Atlantic fan not a single region, which they may now call their own. Already the last feeble remnants of the race are preparing for their journey beyond the Mississippi. I see them leave their miserable homes, the aged, the helpless, the women, and the warriors, “few and faint, yet fearless still." The ashes are cold on their native hearths. The smoke no longer curls round their lowly cabins. They move on with a slow, unsteady step. The white man is upon their heels, for terror or despatch; but they heed him not. They turn to take a last look of their deserted villages. They cast a last glance upon the graves of their fathers. They shed no tears; they utter no cries; they heave no groans. There is something in their hearts which passes speech. There is something in their looks, not of vengeance or submission, but of hard necessity, which stifies both; which chokes all utterance; which has no aim or method. It is courage absorbed in despair. They linger but for a moment. Their look is onward. They have passed the fatal stream. It shall never be repassed by them,-no, never. Yet there lies not between us and them an impassable gulf. They know and feel that there is for them still one remove further, not distant,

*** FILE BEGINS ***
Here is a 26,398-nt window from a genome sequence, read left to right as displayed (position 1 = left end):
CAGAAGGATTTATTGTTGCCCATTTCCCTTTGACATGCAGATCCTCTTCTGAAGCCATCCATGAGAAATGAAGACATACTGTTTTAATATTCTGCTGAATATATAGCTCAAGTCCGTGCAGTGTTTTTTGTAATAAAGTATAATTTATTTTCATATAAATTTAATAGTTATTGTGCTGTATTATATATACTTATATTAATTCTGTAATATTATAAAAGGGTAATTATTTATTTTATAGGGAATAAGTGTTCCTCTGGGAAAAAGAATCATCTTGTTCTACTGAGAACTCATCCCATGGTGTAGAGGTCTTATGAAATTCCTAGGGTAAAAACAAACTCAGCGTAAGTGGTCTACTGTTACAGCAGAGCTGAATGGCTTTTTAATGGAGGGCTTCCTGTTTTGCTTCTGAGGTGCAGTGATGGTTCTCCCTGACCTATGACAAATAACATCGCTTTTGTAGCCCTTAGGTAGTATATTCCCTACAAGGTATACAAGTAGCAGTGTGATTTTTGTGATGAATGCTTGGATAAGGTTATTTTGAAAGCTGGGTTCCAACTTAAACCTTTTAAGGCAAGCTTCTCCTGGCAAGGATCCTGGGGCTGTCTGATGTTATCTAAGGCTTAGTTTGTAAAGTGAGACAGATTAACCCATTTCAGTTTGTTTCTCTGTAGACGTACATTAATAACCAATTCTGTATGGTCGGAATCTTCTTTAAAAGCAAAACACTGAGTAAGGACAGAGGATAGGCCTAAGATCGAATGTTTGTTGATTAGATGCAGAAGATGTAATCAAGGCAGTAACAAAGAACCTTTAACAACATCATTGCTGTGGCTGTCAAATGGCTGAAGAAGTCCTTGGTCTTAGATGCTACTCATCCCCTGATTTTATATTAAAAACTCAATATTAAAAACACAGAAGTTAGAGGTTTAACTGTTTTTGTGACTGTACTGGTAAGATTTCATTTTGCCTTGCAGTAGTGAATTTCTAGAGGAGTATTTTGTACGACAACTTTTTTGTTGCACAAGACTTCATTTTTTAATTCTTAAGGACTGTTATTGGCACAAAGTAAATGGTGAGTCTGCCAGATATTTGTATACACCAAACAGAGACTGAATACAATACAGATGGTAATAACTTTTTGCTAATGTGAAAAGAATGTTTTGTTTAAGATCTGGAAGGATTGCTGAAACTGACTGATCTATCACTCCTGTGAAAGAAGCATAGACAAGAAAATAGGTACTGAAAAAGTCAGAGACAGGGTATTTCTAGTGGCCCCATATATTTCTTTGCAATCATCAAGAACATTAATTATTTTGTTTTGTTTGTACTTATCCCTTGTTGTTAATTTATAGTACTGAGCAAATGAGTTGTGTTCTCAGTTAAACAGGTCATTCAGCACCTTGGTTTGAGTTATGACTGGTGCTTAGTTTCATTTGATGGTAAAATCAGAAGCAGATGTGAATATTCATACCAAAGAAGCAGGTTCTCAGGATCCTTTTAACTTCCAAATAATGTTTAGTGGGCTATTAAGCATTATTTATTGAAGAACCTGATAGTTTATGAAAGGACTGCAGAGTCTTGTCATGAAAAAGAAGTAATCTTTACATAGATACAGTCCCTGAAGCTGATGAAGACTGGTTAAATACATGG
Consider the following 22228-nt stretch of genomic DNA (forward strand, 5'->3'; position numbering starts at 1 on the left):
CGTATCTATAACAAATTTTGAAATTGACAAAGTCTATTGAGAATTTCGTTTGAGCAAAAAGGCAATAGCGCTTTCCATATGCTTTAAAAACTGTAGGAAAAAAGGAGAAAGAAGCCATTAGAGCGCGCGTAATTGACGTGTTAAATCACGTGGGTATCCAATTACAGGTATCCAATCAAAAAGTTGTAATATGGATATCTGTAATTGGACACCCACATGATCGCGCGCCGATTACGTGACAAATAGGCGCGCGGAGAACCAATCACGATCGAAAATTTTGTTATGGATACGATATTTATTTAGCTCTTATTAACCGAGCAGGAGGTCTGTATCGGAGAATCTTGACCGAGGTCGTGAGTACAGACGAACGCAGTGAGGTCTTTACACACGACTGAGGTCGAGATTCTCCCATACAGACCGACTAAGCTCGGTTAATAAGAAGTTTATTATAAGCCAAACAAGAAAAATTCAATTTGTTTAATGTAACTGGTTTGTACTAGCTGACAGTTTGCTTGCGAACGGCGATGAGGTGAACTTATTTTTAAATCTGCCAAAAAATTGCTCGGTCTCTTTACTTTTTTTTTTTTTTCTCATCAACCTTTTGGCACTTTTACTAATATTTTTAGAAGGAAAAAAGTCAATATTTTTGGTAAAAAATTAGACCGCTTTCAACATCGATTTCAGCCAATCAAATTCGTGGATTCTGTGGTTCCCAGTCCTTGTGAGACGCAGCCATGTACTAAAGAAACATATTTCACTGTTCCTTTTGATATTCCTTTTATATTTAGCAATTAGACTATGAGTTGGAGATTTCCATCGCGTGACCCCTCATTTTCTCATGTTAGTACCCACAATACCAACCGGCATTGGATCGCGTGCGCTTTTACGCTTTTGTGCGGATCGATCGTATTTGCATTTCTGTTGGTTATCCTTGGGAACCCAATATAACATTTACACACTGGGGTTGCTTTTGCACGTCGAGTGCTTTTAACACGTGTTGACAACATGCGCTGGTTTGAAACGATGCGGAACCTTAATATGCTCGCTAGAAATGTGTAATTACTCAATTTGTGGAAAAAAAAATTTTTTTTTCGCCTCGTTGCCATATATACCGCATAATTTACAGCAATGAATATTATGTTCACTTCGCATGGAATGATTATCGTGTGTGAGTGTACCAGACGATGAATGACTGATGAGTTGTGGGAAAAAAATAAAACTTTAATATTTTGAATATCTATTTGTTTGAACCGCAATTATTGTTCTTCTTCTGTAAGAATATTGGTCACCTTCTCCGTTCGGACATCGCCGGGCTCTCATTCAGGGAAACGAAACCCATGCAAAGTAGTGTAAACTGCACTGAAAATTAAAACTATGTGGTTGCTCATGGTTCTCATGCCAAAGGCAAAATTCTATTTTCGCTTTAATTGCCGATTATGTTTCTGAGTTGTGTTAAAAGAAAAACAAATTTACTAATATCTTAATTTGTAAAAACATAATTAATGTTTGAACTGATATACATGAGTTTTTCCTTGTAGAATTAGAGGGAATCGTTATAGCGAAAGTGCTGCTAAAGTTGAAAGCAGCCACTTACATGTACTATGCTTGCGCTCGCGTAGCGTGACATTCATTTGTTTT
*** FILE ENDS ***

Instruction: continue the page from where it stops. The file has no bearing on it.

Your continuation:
It is to the general burial-ground of their race.
Reason as we may, it is impossible not to read in such a fate much that we know not how to interpret; much of provocation to cruel deeds and deep resentments; much of apology for wrong and perfidy; much of pity mingling with indignation ; much of doubt and misgiving as to the past; much of painful recollections; much of dark forebodings.
THE NANTUCKET SKIPPER.-J. T. FIELDS.
Many a long, long year ago,
Nantucket slippers had a plan
They greased the lead before it fell,
And then by sounding, through the night, Knowing the soil that stuck so well,
They always guessed their reckoning right A skipper gray, whose eyes were dim,
Could tell, by tasting, just the spot, And so below he'd “douse the glim,”
After of course, his “something hot." Snug in his berth, at eight o'clock,
This ancient skipper might be found ; No matter how his craft would rock,
He slept,-for skippers' vaps are sound. The watch on deck would now and then
Run down and wake him, with the lead;
How many miles they went ahead.